Kevin Rudd has ordered reform in the NSW Branch of the ALP. He has given them thirty days to get it sorted. I think it is obvious to anyone living in New South Wales that this needs to happen and has needed to happen for quite some time. Sadly the NSW Labor Party has been a significant issue for Labor for a long time, and major efforts made to distinguish Federal Labor from State Labor, and the voting public by and large have not bought the argument.
After their crushing defeat the engaged in a review and concluded that they had been on office too long. In reality that was not their decision, that was simply the decision that had been by the voters of New South Wales. The real question was never faced, which Aaron Patrick calls ‘the elephant in the room – ethics’. The people of NSW had stopped believing in the capacity of the Labor machine to do anything but line the pockets of the select few. The saga of the ICCAC inquiry has been a protracted nightmare, which has a storyline so fanciful it would not make credible television, however it would see that is what happened. Two of the key identities expelled from the Labor Party, Obed and MacDonald, before the final findings. Given that they were out of office maybe it didn’t make a lot of difference. I suspect that most people are not shocked by the findings, however we are aghast at the sheer size and scale of the corruption.
The Prime Minister is calling for an ombudsman to whom union members have access to assure them that the right thing happens, not just seeming done, or not. To be effective the person must be independent, and clearly would need to understand Labor and how it works. Hard call, yet it would seem a good idea. He is also calling for property developers to be ineligible from Labor pre-selection. On the one hand that would seem hard to place as it may well be referred to the Equal Opportunities Office, and on the other hand I seriously doubt that Obeid or MacDonald would have described themselves as property developers. Obeid simply bought a farm for weekend relaxing which it transpired was sitting on top of a coal seam, and it seems on balance very likely that Obeid was aware of this some time before it the announcement, and indeed some time before deciding to invest in a rural weekender.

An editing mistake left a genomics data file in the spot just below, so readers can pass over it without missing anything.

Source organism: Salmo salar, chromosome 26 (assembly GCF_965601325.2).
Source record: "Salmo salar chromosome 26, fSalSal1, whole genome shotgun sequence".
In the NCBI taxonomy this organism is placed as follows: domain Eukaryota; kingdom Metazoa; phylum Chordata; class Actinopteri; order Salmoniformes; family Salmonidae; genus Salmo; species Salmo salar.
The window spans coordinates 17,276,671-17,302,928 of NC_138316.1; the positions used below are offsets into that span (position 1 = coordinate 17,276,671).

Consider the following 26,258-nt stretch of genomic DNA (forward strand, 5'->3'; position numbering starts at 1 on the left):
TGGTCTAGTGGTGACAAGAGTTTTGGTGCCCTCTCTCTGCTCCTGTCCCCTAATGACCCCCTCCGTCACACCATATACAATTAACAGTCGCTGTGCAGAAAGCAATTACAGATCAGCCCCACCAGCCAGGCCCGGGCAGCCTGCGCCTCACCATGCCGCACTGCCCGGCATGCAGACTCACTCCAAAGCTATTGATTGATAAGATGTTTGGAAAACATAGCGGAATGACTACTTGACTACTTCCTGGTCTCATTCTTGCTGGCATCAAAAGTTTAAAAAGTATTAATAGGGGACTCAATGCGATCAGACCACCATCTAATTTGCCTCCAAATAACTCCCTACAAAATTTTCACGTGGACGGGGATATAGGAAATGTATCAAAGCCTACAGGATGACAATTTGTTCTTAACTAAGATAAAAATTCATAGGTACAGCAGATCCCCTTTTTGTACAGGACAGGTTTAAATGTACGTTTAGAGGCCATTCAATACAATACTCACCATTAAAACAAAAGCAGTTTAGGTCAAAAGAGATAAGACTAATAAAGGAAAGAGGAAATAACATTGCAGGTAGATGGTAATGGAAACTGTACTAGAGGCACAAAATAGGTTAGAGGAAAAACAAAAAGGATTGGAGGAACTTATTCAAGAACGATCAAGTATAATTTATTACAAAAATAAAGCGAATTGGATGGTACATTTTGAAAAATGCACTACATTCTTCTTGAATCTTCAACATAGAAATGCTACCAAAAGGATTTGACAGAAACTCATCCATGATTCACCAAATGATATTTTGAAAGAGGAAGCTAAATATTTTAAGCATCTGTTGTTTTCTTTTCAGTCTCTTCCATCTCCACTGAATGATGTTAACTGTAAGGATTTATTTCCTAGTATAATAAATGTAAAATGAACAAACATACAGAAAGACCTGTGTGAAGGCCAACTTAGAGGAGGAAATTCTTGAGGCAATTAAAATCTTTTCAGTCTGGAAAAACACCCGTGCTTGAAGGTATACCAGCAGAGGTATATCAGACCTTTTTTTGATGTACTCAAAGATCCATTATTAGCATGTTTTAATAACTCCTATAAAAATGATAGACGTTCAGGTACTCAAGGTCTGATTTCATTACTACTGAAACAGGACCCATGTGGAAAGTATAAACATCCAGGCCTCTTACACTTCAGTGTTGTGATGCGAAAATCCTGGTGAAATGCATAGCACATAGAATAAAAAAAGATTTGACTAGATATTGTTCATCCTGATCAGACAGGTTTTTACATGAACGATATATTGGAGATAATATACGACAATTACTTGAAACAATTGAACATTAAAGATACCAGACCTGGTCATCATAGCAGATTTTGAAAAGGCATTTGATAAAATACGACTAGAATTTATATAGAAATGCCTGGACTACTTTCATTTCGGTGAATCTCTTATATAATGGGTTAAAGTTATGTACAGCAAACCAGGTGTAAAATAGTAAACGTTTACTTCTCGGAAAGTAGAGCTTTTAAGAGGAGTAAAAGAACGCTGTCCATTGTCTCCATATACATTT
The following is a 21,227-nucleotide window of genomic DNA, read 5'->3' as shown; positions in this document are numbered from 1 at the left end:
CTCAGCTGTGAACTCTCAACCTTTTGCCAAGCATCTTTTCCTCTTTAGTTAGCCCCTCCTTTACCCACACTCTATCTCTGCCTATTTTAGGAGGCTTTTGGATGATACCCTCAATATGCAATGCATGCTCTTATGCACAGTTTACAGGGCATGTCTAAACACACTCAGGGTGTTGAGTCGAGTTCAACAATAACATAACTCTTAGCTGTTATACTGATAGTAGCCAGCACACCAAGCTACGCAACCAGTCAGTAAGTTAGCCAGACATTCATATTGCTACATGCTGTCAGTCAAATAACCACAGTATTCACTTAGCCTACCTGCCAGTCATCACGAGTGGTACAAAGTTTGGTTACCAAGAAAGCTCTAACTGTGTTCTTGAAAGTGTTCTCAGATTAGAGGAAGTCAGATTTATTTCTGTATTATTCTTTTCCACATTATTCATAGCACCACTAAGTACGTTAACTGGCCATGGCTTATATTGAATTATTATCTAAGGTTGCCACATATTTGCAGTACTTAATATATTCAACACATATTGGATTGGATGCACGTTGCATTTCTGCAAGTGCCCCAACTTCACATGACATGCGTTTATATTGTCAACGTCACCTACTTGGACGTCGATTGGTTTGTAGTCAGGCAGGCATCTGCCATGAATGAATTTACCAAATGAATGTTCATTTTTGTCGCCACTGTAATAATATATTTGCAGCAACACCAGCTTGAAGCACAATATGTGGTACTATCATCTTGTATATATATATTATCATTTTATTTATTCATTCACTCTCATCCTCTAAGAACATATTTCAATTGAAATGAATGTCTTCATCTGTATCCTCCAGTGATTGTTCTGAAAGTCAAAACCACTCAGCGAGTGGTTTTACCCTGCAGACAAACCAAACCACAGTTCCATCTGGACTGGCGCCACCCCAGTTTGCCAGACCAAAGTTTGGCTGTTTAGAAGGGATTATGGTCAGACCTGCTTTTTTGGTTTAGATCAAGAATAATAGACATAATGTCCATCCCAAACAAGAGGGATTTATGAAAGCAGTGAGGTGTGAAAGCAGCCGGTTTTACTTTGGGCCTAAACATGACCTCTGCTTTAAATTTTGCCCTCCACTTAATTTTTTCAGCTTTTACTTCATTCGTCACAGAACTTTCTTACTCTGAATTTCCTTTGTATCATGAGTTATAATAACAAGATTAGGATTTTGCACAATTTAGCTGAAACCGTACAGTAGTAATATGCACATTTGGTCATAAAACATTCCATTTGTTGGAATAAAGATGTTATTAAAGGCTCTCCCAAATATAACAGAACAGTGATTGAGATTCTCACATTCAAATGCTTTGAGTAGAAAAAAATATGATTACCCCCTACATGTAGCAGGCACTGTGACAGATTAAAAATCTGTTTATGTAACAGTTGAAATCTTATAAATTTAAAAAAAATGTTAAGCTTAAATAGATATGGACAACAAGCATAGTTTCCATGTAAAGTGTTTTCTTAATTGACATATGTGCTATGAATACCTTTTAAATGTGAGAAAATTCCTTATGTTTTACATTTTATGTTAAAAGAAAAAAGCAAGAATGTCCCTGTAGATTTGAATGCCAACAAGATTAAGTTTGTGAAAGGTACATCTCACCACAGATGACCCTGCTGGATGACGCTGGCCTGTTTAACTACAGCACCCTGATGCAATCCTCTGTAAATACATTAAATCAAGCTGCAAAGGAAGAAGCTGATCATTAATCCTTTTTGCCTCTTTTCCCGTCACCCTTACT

Of course there is another side to all of this, as K Rudd is not a union man, he has not worked for Unions as an organiser or office bearer or their solicitors, and as such represents something of a more faction free Labour, and he is already on record calling for reform of the Party and making the Party more democratic. The problem is that if the party becomes more democratic, it by virtue requires the unions to ease up on the grip of the Labor Party. This ultimately seems to be the great sticking point.
The great icon of the Labor Party ‘The Light on the Hill’ is one of those calls that meant nothing and yet encompassed everything. It is the call to aspirational Labor Values of Equity, a Fair Go, and secure family life. Unions have become bigger than many of the businesses they try to represent workers to, and their size, whilst as some levels is an advantage, at other levels it leaves them having lost touch with the members of the Union. It is difficult to see how meaningful reform will be possible for the Labor Party without meaningful reform of the Unions themselves, and that could be too big a chunk of power for Kevin to take on, but that is unlikely to stop him from having a go.
Australians generally believe we can not afford a single party democracy, so we need a viable and credible Labor Party (and Liberal Party). NSW Labor’s credibility is so shot one wonders if it is viable without serious, ands sensible reform. I guess Kevin Rudd is saying he will smash a few eggs in order to make a cake. It will be good as reform is necessary. It will be interesting to see how it plays out.